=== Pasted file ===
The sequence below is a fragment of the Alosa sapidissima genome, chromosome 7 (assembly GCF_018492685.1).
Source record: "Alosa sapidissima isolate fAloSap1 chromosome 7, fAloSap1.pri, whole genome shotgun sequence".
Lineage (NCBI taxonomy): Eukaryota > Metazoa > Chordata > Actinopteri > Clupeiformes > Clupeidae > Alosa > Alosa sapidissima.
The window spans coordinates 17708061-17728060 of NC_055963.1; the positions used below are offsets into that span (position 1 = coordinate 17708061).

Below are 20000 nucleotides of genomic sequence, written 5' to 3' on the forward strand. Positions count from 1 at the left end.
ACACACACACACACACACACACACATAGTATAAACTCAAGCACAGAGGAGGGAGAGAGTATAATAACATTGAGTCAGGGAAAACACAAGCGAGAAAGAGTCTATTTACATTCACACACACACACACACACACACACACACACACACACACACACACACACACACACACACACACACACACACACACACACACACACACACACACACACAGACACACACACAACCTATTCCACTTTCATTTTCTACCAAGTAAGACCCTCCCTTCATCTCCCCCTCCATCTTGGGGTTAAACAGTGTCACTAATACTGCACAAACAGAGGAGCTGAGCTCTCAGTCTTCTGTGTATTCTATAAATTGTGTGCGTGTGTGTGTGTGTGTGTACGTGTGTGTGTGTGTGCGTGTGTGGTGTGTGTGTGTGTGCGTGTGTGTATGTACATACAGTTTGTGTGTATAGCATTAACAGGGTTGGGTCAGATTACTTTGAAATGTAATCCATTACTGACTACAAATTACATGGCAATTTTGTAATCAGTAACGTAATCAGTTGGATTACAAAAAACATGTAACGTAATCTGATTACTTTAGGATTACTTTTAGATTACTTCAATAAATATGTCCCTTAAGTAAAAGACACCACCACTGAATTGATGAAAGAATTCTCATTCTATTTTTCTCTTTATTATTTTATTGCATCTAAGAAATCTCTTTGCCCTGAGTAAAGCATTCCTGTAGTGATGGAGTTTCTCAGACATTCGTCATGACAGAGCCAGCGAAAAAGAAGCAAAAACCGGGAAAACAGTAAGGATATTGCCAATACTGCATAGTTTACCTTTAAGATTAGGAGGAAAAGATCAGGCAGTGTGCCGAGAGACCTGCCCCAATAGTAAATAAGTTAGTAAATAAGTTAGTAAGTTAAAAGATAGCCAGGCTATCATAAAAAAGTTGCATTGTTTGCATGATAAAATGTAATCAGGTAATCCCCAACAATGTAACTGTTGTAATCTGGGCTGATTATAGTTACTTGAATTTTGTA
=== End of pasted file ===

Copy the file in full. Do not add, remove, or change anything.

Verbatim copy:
The sequence below is a fragment of the Alosa sapidissima genome, chromosome 7 (assembly GCF_018492685.1).
Source record: "Alosa sapidissima isolate fAloSap1 chromosome 7, fAloSap1.pri, whole genome shotgun sequence".
Lineage (NCBI taxonomy): Eukaryota > Metazoa > Chordata > Actinopteri > Clupeiformes > Clupeidae > Alosa > Alosa sapidissima.
The window spans coordinates 17708061-17728060 of NC_055963.1; the positions used below are offsets into that span (position 1 = coordinate 17708061).

Below are 20000 nucleotides of genomic sequence, written 5' to 3' on the forward strand. Positions count from 1 at the left end.
ACACACACACACACACACACACACATAGTATAAACTCAAGCACAGAGGAGGGAGAGAGTATAATAACATTGAGTCAGGGAAAACACAAGCGAGAAAGAGTCTATTTACATTCACACACACACACACACACACACACACACACACACACACACACACACACACACACACACACACACACACACACACACACACACACACACACACACACAGACACACACACAACCTATTCCACTTTCATTTTCTACCAAGTAAGACCCTCCCTTCATCTCCCCCTCCATCTTGGGGTTAAACAGTGTCACTAATACTGCACAAACAGAGGAGCTGAGCTCTCAGTCTTCTGTGTATTCTATAAATTGTGTGCGTGTGTGTGTGTGTGTGTACGTGTGTGTGTGTGTGCGTGTGTGGTGTGTGTGTGTGTGCGTGTGTGTATGTACATACAGTTTGTGTGTATAGCATTAACAGGGTTGGGTCAGATTACTTTGAAATGTAATCCATTACTGACTACAAATTACATGGCAATTTTGTAATCAGTAACGTAATCAGTTGGATTACAAAAAACATGTAACGTAATCTGATTACTTTAGGATTACTTTTAGATTACTTCAATAAATATGTCCCTTAAGTAAAAGACACCACCACTGAATTGATGAAAGAATTCTCATTCTATTTTTCTCTTTATTATTTTATTGCATCTAAGAAATCTCTTTGCCCTGAGTAAAGCATTCCTGTAGTGATGGAGTTTCTCAGACATTCGTCATGACAGAGCCAGCGAAAAAGAAGCAAAAACCGGGAAAACAGTAAGGATATTGCCAATACTGCATAGTTTACCTTTAAGATTAGGAGGAAAAGATCAGGCAGTGTGCCGAGAGACCTGCCCCAATAGTAAATAAGTTAGTAAATAAGTTAGTAAGTTAAAAGATAGCCAGGCTATCATAAAAAAGTTGCATTGTTTGCATGATAAAATGTAATCAGGTAATCCCCAACAATGTAACTGTTGTAATCTGGGCTGATTATAGTTACTTGAATTTTGTA